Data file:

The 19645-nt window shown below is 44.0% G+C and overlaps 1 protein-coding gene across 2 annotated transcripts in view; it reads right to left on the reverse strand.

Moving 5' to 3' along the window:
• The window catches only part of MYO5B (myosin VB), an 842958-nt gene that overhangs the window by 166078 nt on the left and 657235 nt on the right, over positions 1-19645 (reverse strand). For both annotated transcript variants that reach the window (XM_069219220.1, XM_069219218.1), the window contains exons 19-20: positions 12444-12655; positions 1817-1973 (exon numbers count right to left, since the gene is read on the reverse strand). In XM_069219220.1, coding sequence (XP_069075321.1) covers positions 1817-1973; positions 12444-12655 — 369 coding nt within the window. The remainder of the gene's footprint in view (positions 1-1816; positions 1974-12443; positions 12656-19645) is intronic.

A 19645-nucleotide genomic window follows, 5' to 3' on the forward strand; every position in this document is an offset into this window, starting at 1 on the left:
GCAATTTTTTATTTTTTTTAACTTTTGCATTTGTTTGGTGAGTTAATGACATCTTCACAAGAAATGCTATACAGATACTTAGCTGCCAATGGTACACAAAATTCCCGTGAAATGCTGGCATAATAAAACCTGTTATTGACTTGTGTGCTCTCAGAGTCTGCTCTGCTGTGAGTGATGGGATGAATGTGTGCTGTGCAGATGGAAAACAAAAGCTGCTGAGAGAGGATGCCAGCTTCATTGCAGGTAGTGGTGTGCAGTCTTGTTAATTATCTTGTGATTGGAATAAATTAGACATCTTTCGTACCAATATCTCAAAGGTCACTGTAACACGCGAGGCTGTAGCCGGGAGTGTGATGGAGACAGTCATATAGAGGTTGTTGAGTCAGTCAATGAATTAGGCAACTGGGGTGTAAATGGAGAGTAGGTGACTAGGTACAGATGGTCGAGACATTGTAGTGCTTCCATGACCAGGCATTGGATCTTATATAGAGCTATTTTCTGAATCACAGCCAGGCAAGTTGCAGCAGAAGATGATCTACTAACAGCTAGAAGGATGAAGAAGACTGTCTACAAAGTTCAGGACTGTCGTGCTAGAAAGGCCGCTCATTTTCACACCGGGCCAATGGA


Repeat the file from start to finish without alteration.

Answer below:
The 19645-nt window shown below is 44.0% G+C and overlaps 1 protein-coding gene across 2 annotated transcripts in view; it reads right to left on the reverse strand.

Moving 5' to 3' along the window:
• The window catches only part of MYO5B (myosin VB), an 842958-nt gene that overhangs the window by 166078 nt on the left and 657235 nt on the right, over positions 1-19645 (reverse strand). For both annotated transcript variants that reach the window (XM_069219220.1, XM_069219218.1), the window contains exons 19-20: positions 12444-12655; positions 1817-1973 (exon numbers count right to left, since the gene is read on the reverse strand). In XM_069219220.1, coding sequence (XP_069075321.1) covers positions 1817-1973; positions 12444-12655 — 369 coding nt within the window. The remainder of the gene's footprint in view (positions 1-1816; positions 1974-12443; positions 12656-19645) is intronic.

A 19645-nucleotide genomic window follows, 5' to 3' on the forward strand; every position in this document is an offset into this window, starting at 1 on the left:
GCAATTTTTTATTTTTTTTAACTTTTGCATTTGTTTGGTGAGTTAATGACATCTTCACAAGAAATGCTATACAGATACTTAGCTGCCAATGGTACACAAAATTCCCGTGAAATGCTGGCATAATAAAACCTGTTATTGACTTGTGTGCTCTCAGAGTCTGCTCTGCTGTGAGTGATGGGATGAATGTGTGCTGTGCAGATGGAAAACAAAAGCTGCTGAGAGAGGATGCCAGCTTCATTGCAGGTAGTGGTGTGCAGTCTTGTTAATTATCTTGTGATTGGAATAAATTAGACATCTTTCGTACCAATATCTCAAAGGTCACTGTAACACGCGAGGCTGTAGCCGGGAGTGTGATGGAGACAGTCATATAGAGGTTGTTGAGTCAGTCAATGAATTAGGCAACTGGGGTGTAAATGGAGAGTAGGTGACTAGGTACAGATGGTCGAGACATTGTAGTGCTTCCATGACCAGGCATTGGATCTTATATAGAGCTATTTTCTGAATCACAGCCAGGCAAGTTGCAGCAGAAGATGATCTACTAACAGCTAGAAGGATGAAGAAGACTGTCTACAAAGTTCAGGACTGTCGTGCTAGAAAGGCCGCTCATTTTCACACCGGGCCAATGGA